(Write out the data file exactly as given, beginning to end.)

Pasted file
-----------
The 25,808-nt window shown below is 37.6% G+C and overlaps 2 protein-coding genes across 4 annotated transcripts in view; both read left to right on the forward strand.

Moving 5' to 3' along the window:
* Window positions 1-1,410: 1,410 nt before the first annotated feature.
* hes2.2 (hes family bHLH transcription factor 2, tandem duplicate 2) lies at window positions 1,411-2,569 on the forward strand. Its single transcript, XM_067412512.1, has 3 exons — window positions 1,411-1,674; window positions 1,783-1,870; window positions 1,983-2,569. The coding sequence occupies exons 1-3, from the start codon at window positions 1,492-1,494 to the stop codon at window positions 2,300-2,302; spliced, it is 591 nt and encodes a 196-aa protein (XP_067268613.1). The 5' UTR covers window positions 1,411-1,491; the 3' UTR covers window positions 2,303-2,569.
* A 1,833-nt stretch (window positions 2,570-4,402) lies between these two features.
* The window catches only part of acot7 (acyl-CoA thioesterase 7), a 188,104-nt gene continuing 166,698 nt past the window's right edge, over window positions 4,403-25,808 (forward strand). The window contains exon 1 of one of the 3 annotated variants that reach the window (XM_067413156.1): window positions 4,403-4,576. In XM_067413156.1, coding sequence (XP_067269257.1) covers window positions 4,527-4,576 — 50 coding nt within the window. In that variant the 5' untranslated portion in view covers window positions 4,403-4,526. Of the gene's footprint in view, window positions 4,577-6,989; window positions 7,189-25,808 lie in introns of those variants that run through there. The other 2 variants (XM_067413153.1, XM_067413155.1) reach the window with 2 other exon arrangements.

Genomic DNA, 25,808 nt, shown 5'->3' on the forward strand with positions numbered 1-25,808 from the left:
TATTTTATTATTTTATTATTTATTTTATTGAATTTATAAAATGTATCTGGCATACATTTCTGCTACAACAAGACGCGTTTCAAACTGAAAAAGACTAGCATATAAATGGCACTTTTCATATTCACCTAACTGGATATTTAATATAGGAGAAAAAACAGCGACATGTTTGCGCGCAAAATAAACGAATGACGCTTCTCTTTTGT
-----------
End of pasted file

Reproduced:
The 25,808-nt window shown below is 37.6% G+C and overlaps 2 protein-coding genes across 4 annotated transcripts in view; both read left to right on the forward strand.

Moving 5' to 3' along the window:
* Window positions 1-1,410: 1,410 nt before the first annotated feature.
* hes2.2 (hes family bHLH transcription factor 2, tandem duplicate 2) lies at window positions 1,411-2,569 on the forward strand. Its single transcript, XM_067412512.1, has 3 exons — window positions 1,411-1,674; window positions 1,783-1,870; window positions 1,983-2,569. The coding sequence occupies exons 1-3, from the start codon at window positions 1,492-1,494 to the stop codon at window positions 2,300-2,302; spliced, it is 591 nt and encodes a 196-aa protein (XP_067268613.1). The 5' UTR covers window positions 1,411-1,491; the 3' UTR covers window positions 2,303-2,569.
* A 1,833-nt stretch (window positions 2,570-4,402) lies between these two features.
* The window catches only part of acot7 (acyl-CoA thioesterase 7), a 188,104-nt gene continuing 166,698 nt past the window's right edge, over window positions 4,403-25,808 (forward strand). The window contains exon 1 of one of the 3 annotated variants that reach the window (XM_067413156.1): window positions 4,403-4,576. In XM_067413156.1, coding sequence (XP_067269257.1) covers window positions 4,527-4,576 — 50 coding nt within the window. In that variant the 5' untranslated portion in view covers window positions 4,403-4,526. Of the gene's footprint in view, window positions 4,577-6,989; window positions 7,189-25,808 lie in introns of those variants that run through there. The other 2 variants (XM_067413153.1, XM_067413155.1) reach the window with 2 other exon arrangements.

Genomic DNA, 25,808 nt, shown 5'->3' on the forward strand with positions numbered 1-25,808 from the left:
TATTTTATTATTTTATTATTTATTTTATTGAATTTATAAAATGTATCTGGCATACATTTCTGCTACAACAAGACGCGTTTCAAACTGAAAAAGACTAGCATATAAATGGCACTTTTCATATTCACCTAACTGGATATTTAATATAGGAGAAAAAACAGCGACATGTTTGCGCGCAAAATAAACGAATGACGCTTCTCTTTTGT